If you can't meet 2022's later tax deadline, here's how to file for an extension (Form 4868)

If you can't meet 2022's later tax deadline, here's how to file for an extension (Form 4868) ...

If you're tying the federal tax deadline, there's still a lot of time to file for a prolongation.

The IRS is giving taxpayers until April 18 to request additional time to file your 2021 returns. Here's what you should know this year about the deadlines and how to have a look.

When are the tax deadlines?

Despite the traditional federal tax deadline being April 15, people in the United States have more time to file this year.

The IRS has pushed the national deadline to April 18 to avoid the Emancipation Day celebration. In Massachusetts and Maine, the deadline for the holidays is April 19, because Patriots' Day is on the 18th in those states, according to McClatchy News.

For those who want even more time to file, April 18 is also the last day that tax extension forms will be accepted.

The IRS has issued a statement indicating that those who request the 2021 extension will have until Oct. 17 to file their returns. That date has been rewritten from the usual October 15 deadline, which is shortened on a Saturday this year.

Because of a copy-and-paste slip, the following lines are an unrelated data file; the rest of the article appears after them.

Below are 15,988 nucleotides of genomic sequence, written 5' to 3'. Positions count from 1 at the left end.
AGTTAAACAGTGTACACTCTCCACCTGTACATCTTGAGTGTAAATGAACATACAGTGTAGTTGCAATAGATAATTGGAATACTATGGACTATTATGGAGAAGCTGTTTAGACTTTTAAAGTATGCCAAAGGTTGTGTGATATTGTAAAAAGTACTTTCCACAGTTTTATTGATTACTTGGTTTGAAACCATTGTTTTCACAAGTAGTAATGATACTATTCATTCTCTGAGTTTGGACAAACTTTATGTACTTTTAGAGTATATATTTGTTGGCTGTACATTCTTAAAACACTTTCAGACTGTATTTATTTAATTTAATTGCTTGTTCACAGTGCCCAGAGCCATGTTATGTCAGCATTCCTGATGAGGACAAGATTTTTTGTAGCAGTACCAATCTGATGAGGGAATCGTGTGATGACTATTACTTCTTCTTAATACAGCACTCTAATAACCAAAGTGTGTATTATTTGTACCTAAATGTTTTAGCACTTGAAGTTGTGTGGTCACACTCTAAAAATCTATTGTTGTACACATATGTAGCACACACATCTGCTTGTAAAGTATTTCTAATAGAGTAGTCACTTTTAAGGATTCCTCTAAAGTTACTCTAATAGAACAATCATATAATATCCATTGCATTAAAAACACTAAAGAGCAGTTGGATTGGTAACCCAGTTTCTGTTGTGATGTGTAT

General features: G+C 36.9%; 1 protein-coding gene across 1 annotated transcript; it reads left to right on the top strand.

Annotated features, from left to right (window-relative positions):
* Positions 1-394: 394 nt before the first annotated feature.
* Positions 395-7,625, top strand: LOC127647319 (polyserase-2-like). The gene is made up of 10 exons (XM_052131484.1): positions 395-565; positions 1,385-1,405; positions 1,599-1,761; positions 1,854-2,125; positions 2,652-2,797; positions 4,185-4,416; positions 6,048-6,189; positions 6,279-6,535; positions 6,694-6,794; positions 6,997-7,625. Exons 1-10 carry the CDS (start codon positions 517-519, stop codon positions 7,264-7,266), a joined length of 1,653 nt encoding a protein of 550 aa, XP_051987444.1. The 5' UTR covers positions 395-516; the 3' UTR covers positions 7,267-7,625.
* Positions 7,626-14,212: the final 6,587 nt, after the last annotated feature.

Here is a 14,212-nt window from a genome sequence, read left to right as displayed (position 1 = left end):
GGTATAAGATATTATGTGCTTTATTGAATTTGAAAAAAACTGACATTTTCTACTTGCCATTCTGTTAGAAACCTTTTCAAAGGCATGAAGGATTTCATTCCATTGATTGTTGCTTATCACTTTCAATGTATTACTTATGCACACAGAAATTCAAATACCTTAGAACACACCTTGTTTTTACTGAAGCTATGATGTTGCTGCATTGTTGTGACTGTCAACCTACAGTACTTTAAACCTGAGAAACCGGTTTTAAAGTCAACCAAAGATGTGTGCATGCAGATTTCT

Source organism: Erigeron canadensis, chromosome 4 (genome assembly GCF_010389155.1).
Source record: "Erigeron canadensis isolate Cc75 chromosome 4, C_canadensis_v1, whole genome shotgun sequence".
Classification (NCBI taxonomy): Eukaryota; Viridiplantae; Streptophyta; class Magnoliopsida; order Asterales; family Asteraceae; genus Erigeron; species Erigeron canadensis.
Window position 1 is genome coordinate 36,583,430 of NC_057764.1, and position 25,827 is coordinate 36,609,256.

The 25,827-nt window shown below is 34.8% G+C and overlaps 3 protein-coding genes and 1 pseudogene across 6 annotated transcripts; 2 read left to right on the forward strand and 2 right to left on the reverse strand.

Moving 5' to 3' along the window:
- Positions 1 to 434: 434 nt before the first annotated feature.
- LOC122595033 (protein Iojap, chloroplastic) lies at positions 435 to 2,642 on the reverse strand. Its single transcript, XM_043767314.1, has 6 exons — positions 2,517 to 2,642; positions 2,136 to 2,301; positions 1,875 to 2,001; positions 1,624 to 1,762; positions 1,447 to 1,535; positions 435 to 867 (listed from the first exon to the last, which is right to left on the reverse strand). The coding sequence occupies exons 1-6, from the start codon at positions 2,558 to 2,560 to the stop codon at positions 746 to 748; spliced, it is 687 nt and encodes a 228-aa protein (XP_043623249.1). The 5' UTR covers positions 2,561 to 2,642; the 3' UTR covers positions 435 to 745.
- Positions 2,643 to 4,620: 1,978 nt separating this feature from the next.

What is your choice for an extension?

People looking for an extension from the IRS may fill out the form 4868 online or with a tax preparer. The form can be found at.

Officials said in the form that "you don't have to explain why you're requesting the extension." "We'll contact you only if your request is rejected."

The following is an opportunity for you to calculate your total tax liability as well as your tax payments for 2021 and any balance paid.

If you do owe more, the next step will be to pay electronically, which means that most payments will still have an extension deadline for April 18.

According to the IRS website, you should estimate and pay any owed taxes before a regular period.

Some people, including "disaster victims," and people living abroad, may be entitled to additional time to pay their taxes. The federal government also offers payment options for qualified taxpayers.

When it comes to file, "your return is considered filed on time if the envelope is correctly addressed, postmarked, and deposited in the mail by the deadline."

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